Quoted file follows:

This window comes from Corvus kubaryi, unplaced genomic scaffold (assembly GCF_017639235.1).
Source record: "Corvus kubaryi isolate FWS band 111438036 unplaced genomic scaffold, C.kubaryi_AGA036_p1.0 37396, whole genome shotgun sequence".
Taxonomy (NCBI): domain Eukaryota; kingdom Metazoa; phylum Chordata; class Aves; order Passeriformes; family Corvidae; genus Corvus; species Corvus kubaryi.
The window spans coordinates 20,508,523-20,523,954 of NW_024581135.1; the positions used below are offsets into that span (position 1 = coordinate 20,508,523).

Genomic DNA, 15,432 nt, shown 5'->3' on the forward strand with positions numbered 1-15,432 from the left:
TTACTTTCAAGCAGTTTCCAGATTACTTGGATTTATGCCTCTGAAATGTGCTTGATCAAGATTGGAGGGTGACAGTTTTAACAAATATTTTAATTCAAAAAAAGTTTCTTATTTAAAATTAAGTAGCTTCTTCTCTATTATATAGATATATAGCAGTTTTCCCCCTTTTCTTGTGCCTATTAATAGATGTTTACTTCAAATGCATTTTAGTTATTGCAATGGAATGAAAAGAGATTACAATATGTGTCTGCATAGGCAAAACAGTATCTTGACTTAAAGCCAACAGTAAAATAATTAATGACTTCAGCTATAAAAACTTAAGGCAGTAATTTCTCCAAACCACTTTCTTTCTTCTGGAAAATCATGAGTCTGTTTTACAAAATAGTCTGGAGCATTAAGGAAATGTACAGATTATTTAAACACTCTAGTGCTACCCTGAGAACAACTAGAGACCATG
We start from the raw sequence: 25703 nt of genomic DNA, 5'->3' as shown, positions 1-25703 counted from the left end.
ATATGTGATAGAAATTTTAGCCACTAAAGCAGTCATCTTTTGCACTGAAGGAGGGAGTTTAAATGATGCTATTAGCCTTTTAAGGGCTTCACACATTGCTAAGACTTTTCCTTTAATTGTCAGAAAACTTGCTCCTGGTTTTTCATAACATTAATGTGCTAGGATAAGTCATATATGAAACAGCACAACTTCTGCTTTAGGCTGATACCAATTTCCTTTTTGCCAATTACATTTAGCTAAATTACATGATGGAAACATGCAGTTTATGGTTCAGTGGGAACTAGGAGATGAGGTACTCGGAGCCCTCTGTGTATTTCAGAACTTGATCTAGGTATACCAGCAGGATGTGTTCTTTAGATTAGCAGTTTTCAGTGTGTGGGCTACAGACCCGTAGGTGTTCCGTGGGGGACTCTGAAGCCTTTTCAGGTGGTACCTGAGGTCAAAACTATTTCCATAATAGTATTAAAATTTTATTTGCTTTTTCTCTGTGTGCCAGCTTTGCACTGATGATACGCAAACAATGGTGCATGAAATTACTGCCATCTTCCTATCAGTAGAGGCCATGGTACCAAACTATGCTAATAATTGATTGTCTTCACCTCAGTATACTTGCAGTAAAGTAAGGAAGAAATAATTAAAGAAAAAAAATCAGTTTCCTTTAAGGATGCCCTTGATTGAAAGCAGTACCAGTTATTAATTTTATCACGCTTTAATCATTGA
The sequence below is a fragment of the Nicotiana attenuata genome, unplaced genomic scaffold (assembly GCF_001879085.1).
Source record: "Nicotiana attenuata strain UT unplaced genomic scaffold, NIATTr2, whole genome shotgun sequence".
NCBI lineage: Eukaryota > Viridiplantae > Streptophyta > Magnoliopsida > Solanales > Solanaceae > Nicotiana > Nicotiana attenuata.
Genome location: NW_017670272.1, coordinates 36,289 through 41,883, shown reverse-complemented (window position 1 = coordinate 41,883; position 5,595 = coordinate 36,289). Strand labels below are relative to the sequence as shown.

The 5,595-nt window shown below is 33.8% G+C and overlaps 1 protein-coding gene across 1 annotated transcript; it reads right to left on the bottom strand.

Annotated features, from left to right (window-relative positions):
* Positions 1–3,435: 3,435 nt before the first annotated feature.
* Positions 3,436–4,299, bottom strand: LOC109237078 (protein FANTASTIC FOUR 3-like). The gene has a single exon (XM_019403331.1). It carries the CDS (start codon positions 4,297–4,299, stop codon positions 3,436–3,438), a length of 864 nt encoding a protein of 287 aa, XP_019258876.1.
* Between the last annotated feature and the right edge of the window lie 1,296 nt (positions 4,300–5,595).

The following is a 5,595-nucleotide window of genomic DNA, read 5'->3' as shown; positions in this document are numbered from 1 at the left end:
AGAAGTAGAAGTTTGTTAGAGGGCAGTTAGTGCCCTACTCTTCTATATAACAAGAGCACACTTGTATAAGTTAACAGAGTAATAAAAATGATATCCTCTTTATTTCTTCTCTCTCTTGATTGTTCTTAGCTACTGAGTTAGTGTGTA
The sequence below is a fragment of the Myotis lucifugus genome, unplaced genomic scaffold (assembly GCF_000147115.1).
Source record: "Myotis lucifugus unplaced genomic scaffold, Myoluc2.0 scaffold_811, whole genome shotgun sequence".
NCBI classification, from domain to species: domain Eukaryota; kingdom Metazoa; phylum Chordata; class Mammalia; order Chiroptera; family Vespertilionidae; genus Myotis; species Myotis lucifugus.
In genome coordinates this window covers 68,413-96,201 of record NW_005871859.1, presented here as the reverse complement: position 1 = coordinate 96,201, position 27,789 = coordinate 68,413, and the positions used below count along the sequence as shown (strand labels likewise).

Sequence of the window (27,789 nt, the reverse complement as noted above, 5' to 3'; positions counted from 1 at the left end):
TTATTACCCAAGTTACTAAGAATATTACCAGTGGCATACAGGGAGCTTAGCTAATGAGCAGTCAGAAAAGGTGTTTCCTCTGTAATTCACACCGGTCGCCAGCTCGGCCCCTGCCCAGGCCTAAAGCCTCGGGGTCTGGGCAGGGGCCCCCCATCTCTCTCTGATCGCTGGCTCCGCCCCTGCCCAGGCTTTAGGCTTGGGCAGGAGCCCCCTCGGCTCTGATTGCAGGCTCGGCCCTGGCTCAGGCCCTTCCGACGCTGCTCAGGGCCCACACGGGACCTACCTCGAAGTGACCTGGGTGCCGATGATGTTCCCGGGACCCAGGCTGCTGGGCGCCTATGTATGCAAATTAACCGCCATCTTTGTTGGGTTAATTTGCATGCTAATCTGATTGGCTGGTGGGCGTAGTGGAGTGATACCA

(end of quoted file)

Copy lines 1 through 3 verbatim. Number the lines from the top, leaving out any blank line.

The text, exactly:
This window comes from Corvus kubaryi, unplaced genomic scaffold (assembly GCF_017639235.1).
Source record: "Corvus kubaryi isolate FWS band 111438036 unplaced genomic scaffold, C.kubaryi_AGA036_p1.0 37396, whole genome shotgun sequence".
Taxonomy (NCBI): domain Eukaryota; kingdom Metazoa; phylum Chordata; class Aves; order Passeriformes; family Corvidae; genus Corvus; species Corvus kubaryi.